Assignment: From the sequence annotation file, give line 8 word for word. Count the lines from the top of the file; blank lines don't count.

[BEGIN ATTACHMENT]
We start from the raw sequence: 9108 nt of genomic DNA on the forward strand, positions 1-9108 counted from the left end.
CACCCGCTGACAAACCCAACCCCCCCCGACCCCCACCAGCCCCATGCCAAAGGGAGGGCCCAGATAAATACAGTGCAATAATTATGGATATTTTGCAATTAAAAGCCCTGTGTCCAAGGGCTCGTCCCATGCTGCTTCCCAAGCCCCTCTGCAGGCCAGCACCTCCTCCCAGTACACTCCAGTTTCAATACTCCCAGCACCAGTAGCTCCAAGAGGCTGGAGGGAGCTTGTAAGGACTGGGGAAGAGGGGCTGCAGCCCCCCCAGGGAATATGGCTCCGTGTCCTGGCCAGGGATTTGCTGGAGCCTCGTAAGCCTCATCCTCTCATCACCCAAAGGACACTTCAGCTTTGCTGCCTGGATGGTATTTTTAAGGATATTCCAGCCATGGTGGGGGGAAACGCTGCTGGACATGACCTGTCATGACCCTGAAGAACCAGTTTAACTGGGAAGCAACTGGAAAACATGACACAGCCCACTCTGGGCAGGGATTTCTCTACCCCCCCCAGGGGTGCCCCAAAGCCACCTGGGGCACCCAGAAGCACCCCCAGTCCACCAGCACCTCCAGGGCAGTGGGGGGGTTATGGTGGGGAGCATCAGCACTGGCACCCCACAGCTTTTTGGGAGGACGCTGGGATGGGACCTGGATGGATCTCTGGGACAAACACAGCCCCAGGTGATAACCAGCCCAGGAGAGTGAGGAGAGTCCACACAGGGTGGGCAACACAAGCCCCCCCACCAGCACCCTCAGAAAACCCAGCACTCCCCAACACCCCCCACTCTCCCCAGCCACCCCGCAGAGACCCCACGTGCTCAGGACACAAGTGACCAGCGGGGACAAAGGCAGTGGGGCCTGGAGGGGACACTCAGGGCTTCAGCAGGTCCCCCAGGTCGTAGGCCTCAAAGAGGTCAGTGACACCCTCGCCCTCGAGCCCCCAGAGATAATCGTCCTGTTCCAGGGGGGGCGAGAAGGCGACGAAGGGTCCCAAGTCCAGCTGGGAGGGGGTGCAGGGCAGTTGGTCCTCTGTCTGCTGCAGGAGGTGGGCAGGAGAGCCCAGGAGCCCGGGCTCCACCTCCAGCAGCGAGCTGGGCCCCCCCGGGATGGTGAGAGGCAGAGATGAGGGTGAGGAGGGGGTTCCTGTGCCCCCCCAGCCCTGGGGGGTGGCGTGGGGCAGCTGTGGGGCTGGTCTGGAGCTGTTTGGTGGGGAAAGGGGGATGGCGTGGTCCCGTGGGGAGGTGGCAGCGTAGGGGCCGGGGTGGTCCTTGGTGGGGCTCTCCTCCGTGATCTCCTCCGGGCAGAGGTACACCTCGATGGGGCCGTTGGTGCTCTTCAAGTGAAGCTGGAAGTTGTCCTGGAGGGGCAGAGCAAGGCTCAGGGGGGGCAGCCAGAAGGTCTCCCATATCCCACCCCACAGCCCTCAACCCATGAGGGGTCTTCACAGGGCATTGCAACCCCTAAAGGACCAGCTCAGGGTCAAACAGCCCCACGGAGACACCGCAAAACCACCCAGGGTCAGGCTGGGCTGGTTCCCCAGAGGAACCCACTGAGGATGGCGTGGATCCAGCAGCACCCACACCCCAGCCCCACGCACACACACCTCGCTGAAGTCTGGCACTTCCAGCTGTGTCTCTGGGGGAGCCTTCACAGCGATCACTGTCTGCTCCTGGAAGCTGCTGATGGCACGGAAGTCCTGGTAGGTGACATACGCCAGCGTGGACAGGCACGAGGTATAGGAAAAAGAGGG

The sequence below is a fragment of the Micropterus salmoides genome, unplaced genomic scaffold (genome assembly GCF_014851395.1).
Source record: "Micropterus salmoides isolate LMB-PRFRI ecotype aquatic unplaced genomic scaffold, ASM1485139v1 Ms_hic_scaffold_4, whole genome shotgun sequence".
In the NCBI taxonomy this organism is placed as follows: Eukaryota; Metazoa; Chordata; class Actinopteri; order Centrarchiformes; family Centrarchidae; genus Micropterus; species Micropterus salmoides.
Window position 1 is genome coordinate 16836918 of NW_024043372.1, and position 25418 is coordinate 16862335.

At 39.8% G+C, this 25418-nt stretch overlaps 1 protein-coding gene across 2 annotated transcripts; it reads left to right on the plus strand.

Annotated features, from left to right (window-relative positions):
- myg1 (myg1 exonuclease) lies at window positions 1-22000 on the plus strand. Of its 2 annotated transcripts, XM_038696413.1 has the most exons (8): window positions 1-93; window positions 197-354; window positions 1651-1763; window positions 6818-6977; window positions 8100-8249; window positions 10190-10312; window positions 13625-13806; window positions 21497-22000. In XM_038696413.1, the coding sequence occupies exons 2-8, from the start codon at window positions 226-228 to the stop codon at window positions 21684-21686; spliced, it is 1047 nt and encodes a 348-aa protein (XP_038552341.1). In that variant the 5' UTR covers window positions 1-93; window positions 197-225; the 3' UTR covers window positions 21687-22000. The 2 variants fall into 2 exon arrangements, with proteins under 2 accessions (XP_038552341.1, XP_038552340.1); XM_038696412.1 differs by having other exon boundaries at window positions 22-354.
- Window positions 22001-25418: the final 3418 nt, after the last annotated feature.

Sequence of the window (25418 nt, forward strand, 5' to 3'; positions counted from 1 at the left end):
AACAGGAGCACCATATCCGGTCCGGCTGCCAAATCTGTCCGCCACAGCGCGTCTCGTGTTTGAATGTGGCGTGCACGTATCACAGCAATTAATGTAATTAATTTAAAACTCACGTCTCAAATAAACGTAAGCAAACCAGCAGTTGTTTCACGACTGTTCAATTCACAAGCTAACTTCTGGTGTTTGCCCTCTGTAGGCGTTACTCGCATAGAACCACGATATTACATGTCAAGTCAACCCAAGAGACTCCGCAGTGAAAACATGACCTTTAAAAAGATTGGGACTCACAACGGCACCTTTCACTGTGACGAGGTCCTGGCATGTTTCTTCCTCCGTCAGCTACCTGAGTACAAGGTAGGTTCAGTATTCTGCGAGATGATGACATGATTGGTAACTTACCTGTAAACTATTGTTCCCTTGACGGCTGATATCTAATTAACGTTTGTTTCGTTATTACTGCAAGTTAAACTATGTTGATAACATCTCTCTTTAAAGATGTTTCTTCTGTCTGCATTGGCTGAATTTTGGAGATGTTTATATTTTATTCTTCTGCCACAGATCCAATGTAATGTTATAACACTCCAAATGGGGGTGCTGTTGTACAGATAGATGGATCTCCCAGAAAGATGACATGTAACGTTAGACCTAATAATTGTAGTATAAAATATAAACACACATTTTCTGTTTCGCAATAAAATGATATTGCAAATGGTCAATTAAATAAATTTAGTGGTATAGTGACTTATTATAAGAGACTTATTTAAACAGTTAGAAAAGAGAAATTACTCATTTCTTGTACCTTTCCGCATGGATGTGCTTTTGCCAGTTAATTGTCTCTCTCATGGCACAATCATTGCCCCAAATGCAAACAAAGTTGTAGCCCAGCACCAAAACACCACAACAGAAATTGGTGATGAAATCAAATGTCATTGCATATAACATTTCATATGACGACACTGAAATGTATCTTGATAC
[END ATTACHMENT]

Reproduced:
Annotated features, from left to right (window-relative positions):